Written by: LOLLY DASKAL
Everybody has fears—and that means every leader has fears. But not letting those fears get the best of you is an important part of successful leadership. If you don’t learn to manage your fears, you’ll be tempted to take the kind of shortcuts that undermine your authority and influence. Here are seven of the most common fears that leaders, in particular, need to look out for:
The fear of being seen as an imposter. If you secretly feel you’re not really good enough or smart enough for leadership, you’re not alone. But left unchecked, those feelings can do harm to your effectiveness. Fear can make you forget everything and want to run. Instead, leverage your fear by experiencing it and being great anyway. As Mark Twain once said, courage is the resistance to fear, not the absence of fear. You can feel the fear and still be who you want to be as a leader.
The fear of being criticized. Facing criticism is part of the territory of leadership. You don’t have to let it bother you—in fact, you should be concerned if you never hear criticism, because that means you’re probably playing too safe. Think of it this way: If you have no critics you’ll likely have no success. So don’t fear criticism but take it in stride and strive to be your own best and meet your own standard of excellence. On the other side of your fear is everything you need to be.
The fear of being a failure. When you fail as a leader, you get everyone’s attention. Failure is something we all fear, but it doesn’t have to mean it’s fatal to your leadership— think of failure as simply part of succeeding. When you become afraid to fail forward, you end up missing out on new learning experiences and new opportunities. In the end we regret only the chances we didn’t take.
The fear of not being a good communicator. Not everyone is born to be a great communicator, but good communication skills are essential to leadership. if you are fearful that you’re not good at communicating in a compelling way—in a way that inspires and motivates others—practice your speaking or writing skills. The more you practice and rehearse and revise, the more confident you will be and the less fearful you will become.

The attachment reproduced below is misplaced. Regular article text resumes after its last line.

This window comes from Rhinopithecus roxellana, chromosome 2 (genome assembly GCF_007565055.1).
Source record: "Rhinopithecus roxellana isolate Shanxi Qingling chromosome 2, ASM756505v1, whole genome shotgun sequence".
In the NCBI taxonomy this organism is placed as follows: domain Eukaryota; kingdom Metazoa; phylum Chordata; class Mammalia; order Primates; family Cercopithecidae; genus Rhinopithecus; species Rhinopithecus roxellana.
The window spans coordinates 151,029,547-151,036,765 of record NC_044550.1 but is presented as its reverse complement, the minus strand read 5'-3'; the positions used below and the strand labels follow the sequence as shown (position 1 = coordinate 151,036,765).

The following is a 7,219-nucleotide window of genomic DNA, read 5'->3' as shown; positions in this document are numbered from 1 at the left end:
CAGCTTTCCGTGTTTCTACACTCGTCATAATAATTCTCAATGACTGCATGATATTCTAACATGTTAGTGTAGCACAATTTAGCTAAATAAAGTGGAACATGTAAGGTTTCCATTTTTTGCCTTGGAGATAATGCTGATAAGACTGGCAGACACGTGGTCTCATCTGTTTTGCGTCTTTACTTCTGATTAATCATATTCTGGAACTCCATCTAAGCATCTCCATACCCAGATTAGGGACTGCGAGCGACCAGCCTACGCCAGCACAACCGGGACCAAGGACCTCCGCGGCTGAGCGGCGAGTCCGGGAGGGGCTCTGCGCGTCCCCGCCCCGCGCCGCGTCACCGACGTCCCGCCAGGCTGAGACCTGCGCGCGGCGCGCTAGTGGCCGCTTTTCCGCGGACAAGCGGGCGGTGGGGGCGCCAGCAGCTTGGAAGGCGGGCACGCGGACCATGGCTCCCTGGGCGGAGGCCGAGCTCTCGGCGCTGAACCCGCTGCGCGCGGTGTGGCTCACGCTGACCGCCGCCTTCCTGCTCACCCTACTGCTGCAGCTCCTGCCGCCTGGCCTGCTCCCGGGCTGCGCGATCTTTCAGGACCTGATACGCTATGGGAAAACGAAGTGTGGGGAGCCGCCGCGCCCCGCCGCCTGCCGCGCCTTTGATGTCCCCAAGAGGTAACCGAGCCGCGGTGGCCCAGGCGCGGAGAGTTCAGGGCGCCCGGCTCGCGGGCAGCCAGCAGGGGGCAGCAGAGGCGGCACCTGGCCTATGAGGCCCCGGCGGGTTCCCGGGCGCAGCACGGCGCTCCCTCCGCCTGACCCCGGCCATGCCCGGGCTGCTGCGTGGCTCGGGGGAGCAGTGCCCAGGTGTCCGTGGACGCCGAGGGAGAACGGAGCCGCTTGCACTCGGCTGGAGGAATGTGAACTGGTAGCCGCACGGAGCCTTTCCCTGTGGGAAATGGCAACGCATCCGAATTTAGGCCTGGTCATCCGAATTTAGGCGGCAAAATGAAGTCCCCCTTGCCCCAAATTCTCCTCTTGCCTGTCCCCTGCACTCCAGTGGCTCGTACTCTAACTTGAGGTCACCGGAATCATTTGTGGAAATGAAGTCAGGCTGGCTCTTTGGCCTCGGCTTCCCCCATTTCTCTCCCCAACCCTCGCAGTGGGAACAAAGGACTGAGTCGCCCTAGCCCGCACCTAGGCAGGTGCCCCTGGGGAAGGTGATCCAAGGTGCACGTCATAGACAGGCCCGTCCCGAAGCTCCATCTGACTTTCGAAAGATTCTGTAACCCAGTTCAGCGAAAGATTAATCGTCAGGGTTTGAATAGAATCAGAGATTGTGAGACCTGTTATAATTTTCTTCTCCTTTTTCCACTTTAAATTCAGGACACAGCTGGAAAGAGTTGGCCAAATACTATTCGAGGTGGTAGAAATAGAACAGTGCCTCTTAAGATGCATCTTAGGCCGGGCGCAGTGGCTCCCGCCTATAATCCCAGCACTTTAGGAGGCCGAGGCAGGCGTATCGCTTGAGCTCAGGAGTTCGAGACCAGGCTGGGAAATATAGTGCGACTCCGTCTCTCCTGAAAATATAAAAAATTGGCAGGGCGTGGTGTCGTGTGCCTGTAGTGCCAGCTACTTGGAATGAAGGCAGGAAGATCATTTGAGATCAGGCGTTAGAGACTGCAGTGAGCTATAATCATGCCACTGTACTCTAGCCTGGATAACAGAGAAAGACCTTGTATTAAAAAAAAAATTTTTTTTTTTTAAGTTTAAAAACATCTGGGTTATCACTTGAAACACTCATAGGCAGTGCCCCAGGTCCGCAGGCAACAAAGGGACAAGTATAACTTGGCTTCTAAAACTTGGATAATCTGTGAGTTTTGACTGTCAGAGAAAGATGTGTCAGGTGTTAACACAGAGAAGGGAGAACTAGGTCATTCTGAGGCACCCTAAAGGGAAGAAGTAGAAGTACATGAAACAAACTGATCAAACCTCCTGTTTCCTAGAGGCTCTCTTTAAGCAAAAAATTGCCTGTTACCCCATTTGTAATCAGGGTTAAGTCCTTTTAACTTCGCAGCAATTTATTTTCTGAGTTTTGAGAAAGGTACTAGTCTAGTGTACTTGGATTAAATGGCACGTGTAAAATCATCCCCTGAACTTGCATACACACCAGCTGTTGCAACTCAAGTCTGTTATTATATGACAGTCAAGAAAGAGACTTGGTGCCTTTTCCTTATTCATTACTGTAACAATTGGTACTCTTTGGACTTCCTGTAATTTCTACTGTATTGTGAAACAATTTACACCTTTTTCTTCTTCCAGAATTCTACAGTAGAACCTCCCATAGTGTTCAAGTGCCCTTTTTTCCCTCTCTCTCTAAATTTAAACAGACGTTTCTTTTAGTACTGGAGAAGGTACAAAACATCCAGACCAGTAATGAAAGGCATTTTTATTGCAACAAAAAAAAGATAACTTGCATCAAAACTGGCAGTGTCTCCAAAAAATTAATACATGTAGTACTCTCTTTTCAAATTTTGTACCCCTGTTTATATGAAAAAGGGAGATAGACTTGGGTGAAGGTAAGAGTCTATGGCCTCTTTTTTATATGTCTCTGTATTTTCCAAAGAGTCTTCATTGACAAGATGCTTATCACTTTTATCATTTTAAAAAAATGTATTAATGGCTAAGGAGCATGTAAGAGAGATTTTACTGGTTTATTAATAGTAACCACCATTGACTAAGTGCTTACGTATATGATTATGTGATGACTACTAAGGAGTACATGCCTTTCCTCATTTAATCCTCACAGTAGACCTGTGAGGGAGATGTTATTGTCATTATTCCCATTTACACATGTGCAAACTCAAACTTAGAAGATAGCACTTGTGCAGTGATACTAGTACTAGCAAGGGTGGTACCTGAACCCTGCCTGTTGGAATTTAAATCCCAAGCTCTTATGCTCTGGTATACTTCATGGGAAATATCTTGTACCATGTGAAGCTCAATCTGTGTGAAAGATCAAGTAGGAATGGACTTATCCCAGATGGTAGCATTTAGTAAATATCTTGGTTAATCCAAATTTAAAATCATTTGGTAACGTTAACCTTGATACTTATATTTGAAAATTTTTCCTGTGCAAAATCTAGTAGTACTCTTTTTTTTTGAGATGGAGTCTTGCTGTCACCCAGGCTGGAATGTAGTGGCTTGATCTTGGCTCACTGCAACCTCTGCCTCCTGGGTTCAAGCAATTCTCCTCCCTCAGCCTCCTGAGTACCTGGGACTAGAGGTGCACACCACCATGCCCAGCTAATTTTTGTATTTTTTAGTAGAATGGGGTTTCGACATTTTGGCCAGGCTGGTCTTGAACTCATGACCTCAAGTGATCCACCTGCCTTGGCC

The fear of making hard decisions. As a leader, you need to be able to make hard decisions without getting stuck in “paralysis of analysis”—taking too long to choose because of indecision. A lack of decisiveness can cripple any business or organization. Hard choices are sometimes necessary without much time to reflect. Make the best decision you can based on where you want to go, not where you are, and then move on.
The fear of not taking responsibility. As the saying goes, with much power comes much responsibility. To take responsibility you have to first realize that your leadership is the cause of and the solution to the things that matter, and you can’t escape that responsibly by postponing or evading it. The moment you move past your fear and take responsibility is the moment you can change anything.
The fear of not getting it done. In today’s global economy, effective leadership is defined by results—but, as we all know well, there are hundreds of distractions and millions of diversions that can get in the way. If you’re fearful you won’t get the job done, stop focusing on the results you want and concentrate on the actions you can take right now that will lead to those results.
Lead from within: These are just a few of the possibilities. The leaders I coach have all kinds of fears. Whatever form your fears take, once you learn you can tackle them head-on you’ll quickly realize you can handle anything.